Aaron Kennedy

Jaimi has seen better days. As a senior agent at CAA, Creative Actors Agency, Jaimi has represented many high profile Hollywood careers, but not any more. He hasn’t had a new client in over a year and he is on the verge of losing his job. Since Jaimi has been there so long, his boss gives him a final chance to resurrect his career by giving him a reality show star turned hopeful actor as a possible client.

Jaimi is sent to a mutual friends party to first meet his new hopeful client. Christian Summers, best known for his stints on “The Real World” and Fear Factor”, is the epitome of the substanceless, pretty boy who graces every reality show on T.V.; and Jaimi knows it. The two’s meet and greet is constantly interrupted by numerous girls at the party, who are interested in Christian. All of the interruptions lead to Jaimi refocus his attention to a group of men next to him. It seems Travis, the tallest and natural leader of the group, hates reality shows and describes in detail why they have become so vapid. By criticizing the shows, he inadvertently comes up with a premise of his own. The idea at heart is a reality show but involves more character development of the contestants through a hidden camera. Overhearing the idea, Jaimi completely forgets Christian Summers and excitedly talks to Travis about developing his idea. The only problem is, Travis is a construction worker and has no aspirations, nor respect for the present world of television and Hollywood. Nevertheless, Jaimi gives him his card in hopes of Travis’ interest.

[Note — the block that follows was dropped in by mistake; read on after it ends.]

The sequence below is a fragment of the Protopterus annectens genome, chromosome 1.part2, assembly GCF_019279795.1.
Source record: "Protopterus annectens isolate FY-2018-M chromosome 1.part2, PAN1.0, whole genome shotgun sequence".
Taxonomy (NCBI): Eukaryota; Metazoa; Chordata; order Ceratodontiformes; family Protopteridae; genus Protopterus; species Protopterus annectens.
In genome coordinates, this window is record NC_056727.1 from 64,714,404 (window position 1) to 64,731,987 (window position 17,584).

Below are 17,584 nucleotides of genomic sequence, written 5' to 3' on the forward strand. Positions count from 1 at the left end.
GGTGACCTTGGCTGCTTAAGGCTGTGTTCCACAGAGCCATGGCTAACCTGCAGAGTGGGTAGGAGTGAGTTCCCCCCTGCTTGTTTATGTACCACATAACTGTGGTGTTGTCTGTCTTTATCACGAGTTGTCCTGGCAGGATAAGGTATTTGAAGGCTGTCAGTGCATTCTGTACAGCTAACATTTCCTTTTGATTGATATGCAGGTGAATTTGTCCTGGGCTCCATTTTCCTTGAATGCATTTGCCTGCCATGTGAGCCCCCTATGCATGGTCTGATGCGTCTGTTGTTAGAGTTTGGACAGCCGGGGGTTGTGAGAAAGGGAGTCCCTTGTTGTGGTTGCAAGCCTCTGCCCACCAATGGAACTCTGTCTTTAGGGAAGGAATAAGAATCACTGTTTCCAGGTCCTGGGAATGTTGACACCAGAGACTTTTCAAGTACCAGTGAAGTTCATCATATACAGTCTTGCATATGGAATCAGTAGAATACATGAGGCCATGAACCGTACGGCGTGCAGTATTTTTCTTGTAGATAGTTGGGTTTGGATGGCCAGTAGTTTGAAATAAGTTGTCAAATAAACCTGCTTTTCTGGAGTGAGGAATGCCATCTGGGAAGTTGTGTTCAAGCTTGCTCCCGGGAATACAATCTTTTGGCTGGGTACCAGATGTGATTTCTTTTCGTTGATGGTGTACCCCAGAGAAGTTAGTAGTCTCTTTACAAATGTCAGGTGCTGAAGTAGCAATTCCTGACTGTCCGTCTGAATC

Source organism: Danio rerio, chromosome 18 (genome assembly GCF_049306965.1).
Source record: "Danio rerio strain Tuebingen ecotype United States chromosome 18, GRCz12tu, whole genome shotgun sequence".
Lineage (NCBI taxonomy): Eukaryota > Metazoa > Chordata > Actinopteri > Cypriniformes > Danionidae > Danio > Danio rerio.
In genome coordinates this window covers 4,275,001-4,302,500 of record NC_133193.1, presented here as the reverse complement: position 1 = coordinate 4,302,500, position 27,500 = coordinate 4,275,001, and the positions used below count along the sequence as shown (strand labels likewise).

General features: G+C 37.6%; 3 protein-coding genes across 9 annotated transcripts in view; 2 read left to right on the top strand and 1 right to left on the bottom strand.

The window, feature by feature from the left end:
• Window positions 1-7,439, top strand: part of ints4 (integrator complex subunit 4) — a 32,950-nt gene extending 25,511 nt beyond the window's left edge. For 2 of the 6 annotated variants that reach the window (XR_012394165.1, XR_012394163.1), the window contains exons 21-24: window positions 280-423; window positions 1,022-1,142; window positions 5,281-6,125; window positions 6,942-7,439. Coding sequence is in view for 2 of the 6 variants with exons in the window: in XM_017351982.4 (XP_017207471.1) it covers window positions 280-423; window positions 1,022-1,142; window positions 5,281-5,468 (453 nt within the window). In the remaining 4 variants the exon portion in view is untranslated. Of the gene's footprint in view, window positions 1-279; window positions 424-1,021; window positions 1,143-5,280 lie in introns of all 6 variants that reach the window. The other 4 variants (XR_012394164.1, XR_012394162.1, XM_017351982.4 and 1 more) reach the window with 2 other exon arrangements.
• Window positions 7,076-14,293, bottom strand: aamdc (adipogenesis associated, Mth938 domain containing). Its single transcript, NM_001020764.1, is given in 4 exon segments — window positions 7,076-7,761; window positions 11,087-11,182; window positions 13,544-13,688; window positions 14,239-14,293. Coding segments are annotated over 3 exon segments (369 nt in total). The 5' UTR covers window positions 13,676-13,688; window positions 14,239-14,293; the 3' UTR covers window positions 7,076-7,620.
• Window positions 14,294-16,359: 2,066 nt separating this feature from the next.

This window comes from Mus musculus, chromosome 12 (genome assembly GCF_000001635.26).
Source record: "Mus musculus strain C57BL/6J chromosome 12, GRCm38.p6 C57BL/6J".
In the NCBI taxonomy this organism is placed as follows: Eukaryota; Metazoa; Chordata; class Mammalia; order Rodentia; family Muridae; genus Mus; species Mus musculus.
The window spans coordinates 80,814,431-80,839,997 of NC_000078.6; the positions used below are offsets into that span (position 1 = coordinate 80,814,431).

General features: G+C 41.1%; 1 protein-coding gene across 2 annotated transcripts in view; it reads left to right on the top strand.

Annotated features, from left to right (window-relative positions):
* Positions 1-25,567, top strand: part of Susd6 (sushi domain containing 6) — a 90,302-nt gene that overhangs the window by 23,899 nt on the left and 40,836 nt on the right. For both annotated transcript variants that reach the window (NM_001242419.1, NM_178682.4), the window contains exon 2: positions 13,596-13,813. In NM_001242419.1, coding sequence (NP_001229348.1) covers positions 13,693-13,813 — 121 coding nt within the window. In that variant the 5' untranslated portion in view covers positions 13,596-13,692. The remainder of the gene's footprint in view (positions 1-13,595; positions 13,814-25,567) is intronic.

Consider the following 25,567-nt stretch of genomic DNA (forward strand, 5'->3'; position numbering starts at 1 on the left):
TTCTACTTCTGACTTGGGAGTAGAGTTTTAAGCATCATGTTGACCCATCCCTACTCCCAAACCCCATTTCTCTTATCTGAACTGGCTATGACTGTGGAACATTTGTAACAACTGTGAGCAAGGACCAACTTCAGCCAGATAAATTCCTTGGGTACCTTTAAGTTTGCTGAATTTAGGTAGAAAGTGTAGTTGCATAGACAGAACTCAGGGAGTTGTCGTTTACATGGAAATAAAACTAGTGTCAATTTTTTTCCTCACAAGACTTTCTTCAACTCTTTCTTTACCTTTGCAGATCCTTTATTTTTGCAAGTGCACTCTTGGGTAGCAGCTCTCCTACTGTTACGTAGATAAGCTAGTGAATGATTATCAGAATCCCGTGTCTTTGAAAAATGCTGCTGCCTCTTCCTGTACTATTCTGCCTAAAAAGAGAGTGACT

In the following week, Jaimi is divided between his boss’s orders to sign the reality show star and his gut feeling towards the potential of Travis and his reality show idea. It was this gut feeling that allowed Jaimi in the past to sign clients right before their careers developed and he still trusts it.

After another unsuccessful meeting with Christian, Jaimi gets word the reality star signed with another agency. Jaimi’s career is now hinging on Travis, the construction worker. Not only must Jaimi lie to his boss, telling him Travis is a television writer, he must convince a very stubborn Travis to go to a pitch meeting with him in hopes of a development deal. As pathetic as it is to recruit a construction worker as a client, Jaimi may just be on to something..

Copyright 2005 Aaron Kennedy
All Rights Reserved